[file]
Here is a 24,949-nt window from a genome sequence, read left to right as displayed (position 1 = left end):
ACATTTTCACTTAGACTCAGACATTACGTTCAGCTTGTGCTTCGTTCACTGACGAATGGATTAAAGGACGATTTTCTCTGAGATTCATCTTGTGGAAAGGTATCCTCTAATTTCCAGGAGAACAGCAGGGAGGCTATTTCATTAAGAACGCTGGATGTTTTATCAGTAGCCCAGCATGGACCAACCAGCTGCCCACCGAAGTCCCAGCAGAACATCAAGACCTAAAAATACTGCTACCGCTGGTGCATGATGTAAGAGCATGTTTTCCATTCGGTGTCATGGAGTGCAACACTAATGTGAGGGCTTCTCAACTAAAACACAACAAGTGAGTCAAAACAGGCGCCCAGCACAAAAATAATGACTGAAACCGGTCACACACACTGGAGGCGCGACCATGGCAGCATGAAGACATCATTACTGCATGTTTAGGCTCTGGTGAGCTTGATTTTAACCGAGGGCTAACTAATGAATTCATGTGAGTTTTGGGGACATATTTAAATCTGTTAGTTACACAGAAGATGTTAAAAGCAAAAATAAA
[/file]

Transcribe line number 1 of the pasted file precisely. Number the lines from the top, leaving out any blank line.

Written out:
Here is a 24,949-nt window from a genome sequence, read left to right as displayed (position 1 = left end):